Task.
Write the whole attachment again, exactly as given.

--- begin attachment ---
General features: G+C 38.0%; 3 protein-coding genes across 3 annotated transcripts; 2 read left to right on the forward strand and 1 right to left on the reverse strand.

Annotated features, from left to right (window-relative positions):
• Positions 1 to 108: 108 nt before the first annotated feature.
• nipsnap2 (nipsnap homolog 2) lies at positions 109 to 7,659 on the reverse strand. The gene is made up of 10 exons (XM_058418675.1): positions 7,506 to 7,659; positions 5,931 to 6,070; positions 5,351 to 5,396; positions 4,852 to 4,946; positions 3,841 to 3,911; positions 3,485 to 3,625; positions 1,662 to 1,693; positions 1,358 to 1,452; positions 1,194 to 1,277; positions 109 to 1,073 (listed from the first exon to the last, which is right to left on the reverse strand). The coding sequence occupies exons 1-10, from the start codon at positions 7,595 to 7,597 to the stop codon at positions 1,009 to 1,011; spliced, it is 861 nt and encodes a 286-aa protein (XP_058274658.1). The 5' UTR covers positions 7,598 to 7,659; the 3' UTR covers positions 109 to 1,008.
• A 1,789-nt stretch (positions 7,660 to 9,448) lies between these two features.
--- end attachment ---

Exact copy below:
General features: G+C 38.0%; 3 protein-coding genes across 3 annotated transcripts; 2 read left to right on the forward strand and 1 right to left on the reverse strand.

Annotated features, from left to right (window-relative positions):
• Positions 1 to 108: 108 nt before the first annotated feature.
• nipsnap2 (nipsnap homolog 2) lies at positions 109 to 7,659 on the reverse strand. The gene is made up of 10 exons (XM_058418675.1): positions 7,506 to 7,659; positions 5,931 to 6,070; positions 5,351 to 5,396; positions 4,852 to 4,946; positions 3,841 to 3,911; positions 3,485 to 3,625; positions 1,662 to 1,693; positions 1,358 to 1,452; positions 1,194 to 1,277; positions 109 to 1,073 (listed from the first exon to the last, which is right to left on the reverse strand). The coding sequence occupies exons 1-10, from the start codon at positions 7,595 to 7,597 to the stop codon at positions 1,009 to 1,011; spliced, it is 861 nt and encodes a 286-aa protein (XP_058274658.1). The 5' UTR covers positions 7,598 to 7,659; the 3' UTR covers positions 109 to 1,008.
• A 1,789-nt stretch (positions 7,660 to 9,448) lies between these two features.